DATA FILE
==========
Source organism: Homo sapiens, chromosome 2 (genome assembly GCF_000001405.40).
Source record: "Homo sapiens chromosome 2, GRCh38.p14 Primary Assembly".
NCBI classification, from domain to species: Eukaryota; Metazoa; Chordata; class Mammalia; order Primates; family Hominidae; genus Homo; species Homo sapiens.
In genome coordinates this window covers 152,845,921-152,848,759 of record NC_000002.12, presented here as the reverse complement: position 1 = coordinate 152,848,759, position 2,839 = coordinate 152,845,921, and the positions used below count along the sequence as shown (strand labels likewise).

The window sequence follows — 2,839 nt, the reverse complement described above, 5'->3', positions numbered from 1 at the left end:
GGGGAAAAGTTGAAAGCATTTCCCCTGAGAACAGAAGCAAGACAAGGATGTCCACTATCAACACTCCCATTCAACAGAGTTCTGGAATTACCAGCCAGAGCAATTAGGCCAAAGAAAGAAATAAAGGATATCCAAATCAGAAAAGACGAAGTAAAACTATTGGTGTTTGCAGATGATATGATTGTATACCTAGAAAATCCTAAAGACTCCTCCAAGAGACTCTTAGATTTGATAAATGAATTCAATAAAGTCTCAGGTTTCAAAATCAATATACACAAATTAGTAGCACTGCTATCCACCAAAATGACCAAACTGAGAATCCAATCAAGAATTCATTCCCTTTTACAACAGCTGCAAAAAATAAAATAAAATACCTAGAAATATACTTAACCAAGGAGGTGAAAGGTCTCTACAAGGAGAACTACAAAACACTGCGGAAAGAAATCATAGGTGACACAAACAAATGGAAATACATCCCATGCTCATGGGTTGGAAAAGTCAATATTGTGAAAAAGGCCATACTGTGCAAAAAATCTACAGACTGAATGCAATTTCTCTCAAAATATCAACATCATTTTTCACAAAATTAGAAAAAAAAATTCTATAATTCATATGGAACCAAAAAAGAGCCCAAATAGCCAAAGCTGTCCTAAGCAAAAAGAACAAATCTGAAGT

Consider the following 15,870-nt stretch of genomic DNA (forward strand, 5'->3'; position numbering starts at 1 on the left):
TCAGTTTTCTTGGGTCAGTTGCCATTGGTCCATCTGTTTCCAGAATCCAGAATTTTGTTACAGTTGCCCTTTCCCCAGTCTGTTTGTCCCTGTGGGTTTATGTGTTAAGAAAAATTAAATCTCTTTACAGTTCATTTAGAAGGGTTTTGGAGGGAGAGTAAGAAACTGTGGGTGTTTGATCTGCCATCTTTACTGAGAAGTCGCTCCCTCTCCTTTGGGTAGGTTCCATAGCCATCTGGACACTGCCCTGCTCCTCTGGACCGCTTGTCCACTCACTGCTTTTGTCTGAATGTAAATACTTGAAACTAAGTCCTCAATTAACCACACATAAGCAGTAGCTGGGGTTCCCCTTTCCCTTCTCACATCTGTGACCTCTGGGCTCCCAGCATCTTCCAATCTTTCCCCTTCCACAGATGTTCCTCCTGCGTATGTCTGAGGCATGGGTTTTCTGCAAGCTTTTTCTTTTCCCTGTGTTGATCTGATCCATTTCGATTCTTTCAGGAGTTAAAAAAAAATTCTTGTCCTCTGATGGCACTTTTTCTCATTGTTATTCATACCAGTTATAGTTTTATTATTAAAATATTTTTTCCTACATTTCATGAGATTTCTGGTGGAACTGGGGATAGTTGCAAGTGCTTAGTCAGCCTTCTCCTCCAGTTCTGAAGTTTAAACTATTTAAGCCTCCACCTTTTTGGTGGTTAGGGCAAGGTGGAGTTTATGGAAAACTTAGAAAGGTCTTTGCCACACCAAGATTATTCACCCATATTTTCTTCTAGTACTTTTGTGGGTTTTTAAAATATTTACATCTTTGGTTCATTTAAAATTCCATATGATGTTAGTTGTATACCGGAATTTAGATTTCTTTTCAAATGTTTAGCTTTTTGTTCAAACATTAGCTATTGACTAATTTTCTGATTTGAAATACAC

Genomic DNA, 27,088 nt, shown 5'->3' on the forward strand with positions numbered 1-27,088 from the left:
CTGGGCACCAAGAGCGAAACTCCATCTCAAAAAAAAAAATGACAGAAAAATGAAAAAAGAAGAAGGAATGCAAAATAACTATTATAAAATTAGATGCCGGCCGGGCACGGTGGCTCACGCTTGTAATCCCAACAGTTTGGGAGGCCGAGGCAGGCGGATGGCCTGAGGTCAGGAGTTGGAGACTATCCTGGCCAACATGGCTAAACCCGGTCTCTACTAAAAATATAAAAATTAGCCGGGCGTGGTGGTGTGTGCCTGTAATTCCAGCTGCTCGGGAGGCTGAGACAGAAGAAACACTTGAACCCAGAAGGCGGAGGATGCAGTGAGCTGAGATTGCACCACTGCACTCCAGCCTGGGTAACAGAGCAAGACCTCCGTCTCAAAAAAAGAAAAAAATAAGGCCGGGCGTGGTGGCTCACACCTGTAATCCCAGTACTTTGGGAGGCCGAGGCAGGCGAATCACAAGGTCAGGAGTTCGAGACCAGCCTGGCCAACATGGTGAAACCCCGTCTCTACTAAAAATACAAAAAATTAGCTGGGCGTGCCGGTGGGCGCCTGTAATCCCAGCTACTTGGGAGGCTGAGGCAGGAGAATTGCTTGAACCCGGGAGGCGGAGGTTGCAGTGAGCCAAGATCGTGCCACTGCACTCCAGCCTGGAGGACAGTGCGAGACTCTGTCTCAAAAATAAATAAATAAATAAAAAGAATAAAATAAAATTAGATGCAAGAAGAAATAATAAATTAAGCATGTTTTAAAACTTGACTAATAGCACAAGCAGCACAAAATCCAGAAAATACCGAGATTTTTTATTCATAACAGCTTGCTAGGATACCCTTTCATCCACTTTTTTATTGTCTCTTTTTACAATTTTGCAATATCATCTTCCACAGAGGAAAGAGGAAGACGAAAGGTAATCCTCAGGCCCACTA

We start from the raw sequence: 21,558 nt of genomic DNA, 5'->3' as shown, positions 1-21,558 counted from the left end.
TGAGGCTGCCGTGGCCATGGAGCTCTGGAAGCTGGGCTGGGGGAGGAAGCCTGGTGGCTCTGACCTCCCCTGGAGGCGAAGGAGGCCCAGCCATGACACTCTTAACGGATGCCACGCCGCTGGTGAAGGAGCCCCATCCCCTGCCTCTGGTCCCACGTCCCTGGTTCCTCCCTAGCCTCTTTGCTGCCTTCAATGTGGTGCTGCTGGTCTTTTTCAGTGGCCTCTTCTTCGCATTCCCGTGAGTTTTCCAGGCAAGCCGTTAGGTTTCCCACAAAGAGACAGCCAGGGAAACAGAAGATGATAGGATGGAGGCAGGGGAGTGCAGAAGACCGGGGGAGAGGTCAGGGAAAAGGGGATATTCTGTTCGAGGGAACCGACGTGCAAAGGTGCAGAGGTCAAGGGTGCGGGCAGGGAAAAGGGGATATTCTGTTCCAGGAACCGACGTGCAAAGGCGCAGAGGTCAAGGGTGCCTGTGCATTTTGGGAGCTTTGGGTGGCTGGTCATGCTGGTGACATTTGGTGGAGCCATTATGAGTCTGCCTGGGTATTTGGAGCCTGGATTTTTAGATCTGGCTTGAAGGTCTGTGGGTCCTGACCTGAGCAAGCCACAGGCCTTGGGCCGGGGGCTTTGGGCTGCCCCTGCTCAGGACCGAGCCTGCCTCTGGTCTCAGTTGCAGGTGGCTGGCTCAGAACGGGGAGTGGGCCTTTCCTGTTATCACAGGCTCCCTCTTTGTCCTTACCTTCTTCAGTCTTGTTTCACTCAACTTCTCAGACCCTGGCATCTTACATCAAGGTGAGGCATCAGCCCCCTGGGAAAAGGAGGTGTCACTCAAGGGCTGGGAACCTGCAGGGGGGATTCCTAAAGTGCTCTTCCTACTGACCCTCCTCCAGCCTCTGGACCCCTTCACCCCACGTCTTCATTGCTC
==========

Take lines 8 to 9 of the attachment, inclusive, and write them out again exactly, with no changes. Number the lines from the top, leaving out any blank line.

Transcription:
TCAGTTTTCTTGGGTCAGTTGCCATTGGTCCATCTGTTTCCAGAATCCAGAATTTTGTTACAGTTGCCCTTTCCCCAGTCTGTTTGTCCCTGTGGGTTTATGTGTTAAGAAAAATTAAATCTCTTTACAGTTCATTTAGAAGGGTTTTGGAGGGAGAGTAAGAAACTGTGGGTGTTTGATCTGCCATCTTTACTGAGAAGTCGCTCCCTCTCCTTTGGGTAGGTTCCATAGCCATCTGGACACTGCCCTGCTCCTCTGGACCGCTTGTCCACTCACTGCTTTTGTCTGAATGTAAATACTTGAAACTAAGTCCTCAATTAACCACACATAAGCAGTAGCTGGGGTTCCCCTTTCCCTTCTCACATCTGTGACCTCTGGGCTCCCAGCATCTTCCAATCTTTCCCCTTCCACAGATGTTCCTCCTGCGTATGTCTGAGGCATGGGTTTTCTGCAAGCTTTTTCTTTTCCCTGTGTTGATCTGATCCATTTCGATTCTTTCAGGAGTTAAAAAAAAATTCTTGTCCTCTGATGGCACTTTTTCTCATTGTTATTCATACCAGTTATAGTTTTATTATTAAAATATTTTTTCCTACATTTCATGAGATTTCTGGTGGAACTGGGGATAGTTGCAAGTGCTTAGTCAGCCTTCTCCTCCAGTTCTGAAGTTTAAACTATTTAAGCCTCCACCTTTTTGGTGGTTAGGGCAAGGTGGAGTTTATGGAAAACTTAGAAAGGTCTTTGCCACACCAAGATTATTCACCCATATTTTCTTCTAGTACTTTTGTGGGTTTTTAAAATATTTACATCTTTGGTTCATTTAAAATTCCATATGATGTTAGTTGTATACCGGAATTTAGATTTCTTTTCAAATGTTTAGCTTTTTGTTCAAACATTAGCTATTGACTAATTTTCTGATTTGAAATACAC

Genomic DNA, 27,088 nt, shown 5'->3' on the forward strand with positions numbered 1-27,088 from the left: